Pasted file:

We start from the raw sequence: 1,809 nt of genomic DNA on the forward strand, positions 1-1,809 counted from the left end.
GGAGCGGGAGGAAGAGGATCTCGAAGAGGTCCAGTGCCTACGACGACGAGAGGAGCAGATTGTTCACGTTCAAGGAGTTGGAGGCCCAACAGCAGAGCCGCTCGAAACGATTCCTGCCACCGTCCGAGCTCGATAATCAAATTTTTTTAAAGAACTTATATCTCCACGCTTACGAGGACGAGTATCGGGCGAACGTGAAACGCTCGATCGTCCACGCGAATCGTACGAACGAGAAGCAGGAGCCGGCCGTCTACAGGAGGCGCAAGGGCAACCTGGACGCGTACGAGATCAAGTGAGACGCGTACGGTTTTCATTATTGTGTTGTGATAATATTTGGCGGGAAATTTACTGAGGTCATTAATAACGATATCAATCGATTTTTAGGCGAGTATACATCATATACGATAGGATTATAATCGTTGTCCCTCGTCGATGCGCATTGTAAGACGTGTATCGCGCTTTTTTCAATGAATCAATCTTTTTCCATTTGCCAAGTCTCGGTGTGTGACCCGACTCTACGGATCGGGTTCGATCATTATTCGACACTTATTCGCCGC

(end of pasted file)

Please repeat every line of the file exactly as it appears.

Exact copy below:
We start from the raw sequence: 1,809 nt of genomic DNA on the forward strand, positions 1-1,809 counted from the left end.
GGAGCGGGAGGAAGAGGATCTCGAAGAGGTCCAGTGCCTACGACGACGAGAGGAGCAGATTGTTCACGTTCAAGGAGTTGGAGGCCCAACAGCAGAGCCGCTCGAAACGATTCCTGCCACCGTCCGAGCTCGATAATCAAATTTTTTTAAAGAACTTATATCTCCACGCTTACGAGGACGAGTATCGGGCGAACGTGAAACGCTCGATCGTCCACGCGAATCGTACGAACGAGAAGCAGGAGCCGGCCGTCTACAGGAGGCGCAAGGGCAACCTGGACGCGTACGAGATCAAGTGAGACGCGTACGGTTTTCATTATTGTGTTGTGATAATATTTGGCGGGAAATTTACTGAGGTCATTAATAACGATATCAATCGATTTTTAGGCGAGTATACATCATATACGATAGGATTATAATCGTTGTCCCTCGTCGATGCGCATTGTAAGACGTGTATCGCGCTTTTTTCAATGAATCAATCTTTTTCCATTTGCCAAGTCTCGGTGTGTGACCCGACTCTACGGATCGGGTTCGATCATTATTCGACACTTATTCGCCGC